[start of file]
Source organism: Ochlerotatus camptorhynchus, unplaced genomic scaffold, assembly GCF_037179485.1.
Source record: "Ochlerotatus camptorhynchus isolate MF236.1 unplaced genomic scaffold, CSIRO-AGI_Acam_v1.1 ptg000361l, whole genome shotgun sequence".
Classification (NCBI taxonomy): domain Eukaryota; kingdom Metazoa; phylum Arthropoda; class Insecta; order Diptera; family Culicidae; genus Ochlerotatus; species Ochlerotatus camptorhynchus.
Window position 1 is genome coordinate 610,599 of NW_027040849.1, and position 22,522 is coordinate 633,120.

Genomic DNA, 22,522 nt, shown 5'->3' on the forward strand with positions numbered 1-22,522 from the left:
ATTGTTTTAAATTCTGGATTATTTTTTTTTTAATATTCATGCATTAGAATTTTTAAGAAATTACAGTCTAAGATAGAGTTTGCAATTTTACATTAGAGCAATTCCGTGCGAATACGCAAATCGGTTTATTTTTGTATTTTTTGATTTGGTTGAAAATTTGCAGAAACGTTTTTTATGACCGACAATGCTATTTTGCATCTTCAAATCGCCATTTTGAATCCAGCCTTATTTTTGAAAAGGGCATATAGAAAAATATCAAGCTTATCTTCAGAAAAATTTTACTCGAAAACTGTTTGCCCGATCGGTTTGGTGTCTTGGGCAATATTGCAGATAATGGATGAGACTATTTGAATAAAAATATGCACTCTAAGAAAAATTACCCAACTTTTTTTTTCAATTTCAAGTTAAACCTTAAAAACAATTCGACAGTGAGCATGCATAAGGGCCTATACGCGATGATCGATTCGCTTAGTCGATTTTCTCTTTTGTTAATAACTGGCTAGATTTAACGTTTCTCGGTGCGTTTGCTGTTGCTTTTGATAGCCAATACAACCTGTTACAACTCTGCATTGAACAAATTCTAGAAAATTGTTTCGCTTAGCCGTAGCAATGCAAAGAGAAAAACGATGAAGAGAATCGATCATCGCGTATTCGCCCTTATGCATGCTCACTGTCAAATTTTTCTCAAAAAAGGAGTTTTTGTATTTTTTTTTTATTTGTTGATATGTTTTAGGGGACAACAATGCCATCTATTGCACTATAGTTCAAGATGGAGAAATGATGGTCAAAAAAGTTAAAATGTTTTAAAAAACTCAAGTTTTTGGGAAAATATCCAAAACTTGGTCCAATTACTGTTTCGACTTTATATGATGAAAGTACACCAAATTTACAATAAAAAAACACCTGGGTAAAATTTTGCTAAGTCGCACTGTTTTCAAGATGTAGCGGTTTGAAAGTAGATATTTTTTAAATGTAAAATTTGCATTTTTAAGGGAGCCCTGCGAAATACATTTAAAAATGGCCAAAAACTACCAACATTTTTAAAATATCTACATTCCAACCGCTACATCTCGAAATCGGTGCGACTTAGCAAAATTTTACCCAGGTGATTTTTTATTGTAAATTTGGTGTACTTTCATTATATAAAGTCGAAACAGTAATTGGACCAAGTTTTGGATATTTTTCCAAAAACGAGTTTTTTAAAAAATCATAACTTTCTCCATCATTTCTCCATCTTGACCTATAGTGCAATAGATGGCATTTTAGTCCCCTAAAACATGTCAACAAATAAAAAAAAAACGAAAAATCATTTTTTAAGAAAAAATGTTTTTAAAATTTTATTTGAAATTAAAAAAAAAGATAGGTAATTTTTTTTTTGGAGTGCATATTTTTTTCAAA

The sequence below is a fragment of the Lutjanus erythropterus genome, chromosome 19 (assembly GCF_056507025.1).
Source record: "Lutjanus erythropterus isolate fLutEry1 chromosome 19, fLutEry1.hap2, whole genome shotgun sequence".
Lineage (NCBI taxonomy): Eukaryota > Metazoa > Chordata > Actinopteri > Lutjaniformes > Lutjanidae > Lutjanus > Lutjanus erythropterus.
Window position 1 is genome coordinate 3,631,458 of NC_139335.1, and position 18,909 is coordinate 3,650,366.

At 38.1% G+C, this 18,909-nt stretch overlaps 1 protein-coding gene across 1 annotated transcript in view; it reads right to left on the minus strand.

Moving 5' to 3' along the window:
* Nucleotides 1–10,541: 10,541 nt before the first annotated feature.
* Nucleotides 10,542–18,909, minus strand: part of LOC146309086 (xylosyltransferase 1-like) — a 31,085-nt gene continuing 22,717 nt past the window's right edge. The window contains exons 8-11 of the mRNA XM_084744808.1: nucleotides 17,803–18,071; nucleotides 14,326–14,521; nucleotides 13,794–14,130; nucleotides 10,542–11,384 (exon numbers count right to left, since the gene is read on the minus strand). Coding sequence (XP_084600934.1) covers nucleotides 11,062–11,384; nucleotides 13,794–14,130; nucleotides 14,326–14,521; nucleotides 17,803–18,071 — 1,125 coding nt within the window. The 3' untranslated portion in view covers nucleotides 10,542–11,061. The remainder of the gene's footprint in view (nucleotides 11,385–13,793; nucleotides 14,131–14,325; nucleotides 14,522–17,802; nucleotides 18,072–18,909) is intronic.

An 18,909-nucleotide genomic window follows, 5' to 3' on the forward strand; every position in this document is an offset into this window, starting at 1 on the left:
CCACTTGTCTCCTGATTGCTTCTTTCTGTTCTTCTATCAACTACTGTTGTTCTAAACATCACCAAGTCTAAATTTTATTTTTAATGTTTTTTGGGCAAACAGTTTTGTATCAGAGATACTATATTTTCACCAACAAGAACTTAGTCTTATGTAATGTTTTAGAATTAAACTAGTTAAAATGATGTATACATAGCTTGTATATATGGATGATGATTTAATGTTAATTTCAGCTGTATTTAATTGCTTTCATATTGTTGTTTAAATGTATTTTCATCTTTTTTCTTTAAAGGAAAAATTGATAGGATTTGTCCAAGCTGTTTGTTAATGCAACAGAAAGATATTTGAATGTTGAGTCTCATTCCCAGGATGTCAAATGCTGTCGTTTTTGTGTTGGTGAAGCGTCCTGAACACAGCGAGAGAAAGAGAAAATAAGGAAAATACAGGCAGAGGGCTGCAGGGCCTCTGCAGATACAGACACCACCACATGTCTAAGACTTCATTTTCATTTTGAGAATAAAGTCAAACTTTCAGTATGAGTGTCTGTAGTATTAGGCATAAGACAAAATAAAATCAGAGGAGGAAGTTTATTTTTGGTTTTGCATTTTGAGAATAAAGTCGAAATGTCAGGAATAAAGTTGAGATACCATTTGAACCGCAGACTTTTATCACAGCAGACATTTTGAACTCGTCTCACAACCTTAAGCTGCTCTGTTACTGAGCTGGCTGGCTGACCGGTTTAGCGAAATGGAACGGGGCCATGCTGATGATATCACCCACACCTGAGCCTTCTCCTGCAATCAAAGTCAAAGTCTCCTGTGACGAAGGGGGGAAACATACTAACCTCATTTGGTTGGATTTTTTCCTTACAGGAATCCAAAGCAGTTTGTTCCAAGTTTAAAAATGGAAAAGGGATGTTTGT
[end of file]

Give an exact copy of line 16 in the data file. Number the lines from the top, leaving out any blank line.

CCACTTGTCTCCTGATTGCTTCTTTCTGTTCTTCTATCAACTACTGTTGTTCTAAACATCACCAAGTCTAAATTTTATTTTTAATGTTTTTTGGGCAAACAGTTTTGTATCAGAGATACTATATTTTCACCAACAAGAACTTAGTCTTATGTAATGTTTTAGAATTAAACTAGTTAAAATGATGTATACATAGCTTGTATATATGGATGATGATTTAATGTTAATTTCAGCTGTATTTAATTGCTTTCATATTGTTGTTTAAATGTATTTTCATCTTTTTTCTTTAAAGGAAAAATTGATAGGATTTGTCCAAGCTGTTTGTTAATGCAACAGAAAGATATTTGAATGTTGAGTCTCATTCCCAGGATGTCAAATGCTGTCGTTTTTGTGTTGGTGAAGCGTCCTGAACACAGCGAGAGAAAGAGAAAATAAGGAAAATACAGGCAGAGGGCTGCAGGGCCTCTGCAGATACAGACACCACCACATGTCTAAGACTTCATTTTCATTTTGAGAATAAAGTCAAACTTTCAGTATGAGTGTCTGTAGTATTAGGCATAAGACAAAATAAAATCAGAGGAGGAAGTTTATTTTTGGTTTTGCATTTTGAGAATAAAGTCGAAATGTCAGGAATAAAGTTGAGATACCATTTGAACCGCAGACTTTTATCACAGCAGACATTTTGAACTCGTCTCACAACCTTAAGCTGCTCTGTTACTGAGCTGGCTGGCTGACCGGTTTAGCGAAATGGAACGGGGCCATGCTGATGATATCACCCACACCTGAGCCTTCTCCTGCAATCAAAGTCAAAGTCTCCTGTGACGAAGGGGGGAAACATACTAACCTCATTTGGTTGGATTTTTTCCTTACAGGAATCCAAAGCAGTTTGTTCCAAGTTTAAAAATGGAAAAGGGATGTTTGT